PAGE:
The Bubble Boy (Seinfeld)
|"The Bubble Boy"|
|Episode no.||Season 4
|Directed by||Tom Cherones|
|Written by||Larry Charles, Larry David|
|Original air date||October 7, 1992|
"The Bubble Boy" is the 47th episode of the American sitcom Seinfeld, as well as the nickname of Donald Sanger, one of the characters in the episode. It is the seventh episode of the fourth season. The episode was directed by Tom Cherones and written by Larry David and Larry Charles. It aired on October 7, 1992. American journalists had in the past covered "bubble boys" who lived in quarantine due to an immune deficiency. The coverage often played for sympathy, ignoring anything about the subject other than his medical condition. In contrast, the bubble boy in this episode (played by Jon Hayman) is rude, selfish, and impossible to sympathize with. He is never seen fully on-screen, except for a pair of gloves that he uses to reach through the barrier; when he is shown exiting the house on a stretcher, he is partially covered by paramedics. The Bubble Boy also appears in the final episode of Seinfeld. He tells the court the story of what happened and George yells "it was Moops!"
Jerry, George, Elaine, and George's girlfriend Susan plan to travel upstate to Susan's family's lakeside cabin. In the coffee shop, Elaine and Jerry meet a kindly father (played by Brian Doyle-Murray) who describes the sad life of his young son Donald who lives in a "plastic bubble" (a plastic divider which creates a germ-free sterile environment). Because Donald is a fan of Jerry's, Jerry is forced by Elaine to visit Donald on the way to the cabin to cheer him up. However, Jerry gets lost and George and Susan arrive before him. While waiting for Jerry to arrive, they play Trivial Pursuit with the "bubble boy."
The Trivial Pursuit game ends prematurely when George disputes the answer to the question: "Who invaded Spain in the 8th century?" Donald answers "the Moors," but — due to a misprint or deliberate copyright trap — the question card says that the answer is "the Moops." George refuses to give Donald credit, causing Donald to attack him. As Susan tries to defend George, she punctures and depressurizes the bubble, inadvertently causing George to be accused of trying to kill him, since he was the one struggling with Donald.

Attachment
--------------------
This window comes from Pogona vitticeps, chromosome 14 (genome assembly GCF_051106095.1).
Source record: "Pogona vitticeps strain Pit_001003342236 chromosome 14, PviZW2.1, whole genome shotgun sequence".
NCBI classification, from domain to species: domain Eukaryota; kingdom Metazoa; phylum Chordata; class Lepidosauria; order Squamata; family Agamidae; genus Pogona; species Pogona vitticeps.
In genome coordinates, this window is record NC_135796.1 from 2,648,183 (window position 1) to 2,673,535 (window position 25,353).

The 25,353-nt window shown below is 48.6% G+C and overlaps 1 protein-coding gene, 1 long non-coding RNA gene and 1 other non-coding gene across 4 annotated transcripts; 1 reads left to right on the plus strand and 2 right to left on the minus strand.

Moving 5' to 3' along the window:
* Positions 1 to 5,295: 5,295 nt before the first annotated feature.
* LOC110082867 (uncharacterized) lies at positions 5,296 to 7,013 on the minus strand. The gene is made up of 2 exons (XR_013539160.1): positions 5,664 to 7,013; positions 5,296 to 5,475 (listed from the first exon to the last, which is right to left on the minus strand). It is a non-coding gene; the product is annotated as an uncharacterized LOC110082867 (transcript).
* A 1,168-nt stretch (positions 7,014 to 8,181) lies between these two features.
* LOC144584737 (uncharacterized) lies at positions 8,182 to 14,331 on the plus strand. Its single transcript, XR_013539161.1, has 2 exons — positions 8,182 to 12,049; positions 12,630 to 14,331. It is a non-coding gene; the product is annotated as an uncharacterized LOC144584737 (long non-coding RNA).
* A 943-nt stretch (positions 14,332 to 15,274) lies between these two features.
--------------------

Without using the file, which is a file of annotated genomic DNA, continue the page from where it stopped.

While this is happening, Jerry and Elaine decide to exit the highway and go to a diner. It turns out that a waitress (O-Lan Jones) is a fan of Jerry's as well. She asks for an autographed picture of Jerry, who was mispronounced as "Gary Seinfield." Jerry does not like what he writes, so he asks for it back. The waitress refuses, and it escalates to the point of the waitress attacking Jerry in the same manner Donald attacked George. However, this is interrupted by a man who announces that Donald was attacked by a "bald man from the city" (George), who claims that Donald tried to kill him, and that his house is right down the street from the cafe. Jerry and Elaine meet up with George and Susan at the house before being chased away by the residents of the town.
Meanwhile, Kramer and Naomi (Jerry's girlfriend, played by Jessica Lundy) attempt to rendezvous with Jerry, Elaine, George, and Susan at Susan's family's country home. Kramer carelessly leaves his lit cigar near some newspapers, which causes a fire that destroys Susan's family's cabin. The other four travelers arrive shortly after the firefighters. The Bubble boy was voiced by Jon Hayman but sounds suspiciously like Mickey (Danny Woodburn).
Eponymous computer virus
On November 10, 1999, a computer virus named "BubbleBoy" was discovered, apparently named after this episode. This was the first malware of its kind, having been actually able to activate itself (via an embedded Visual Basic script) upon the recipient opening the e-mail contents, as opposed to running an attachment. As such, in spite of not actually being dangerous, the virus changed the concept of antivirus technology.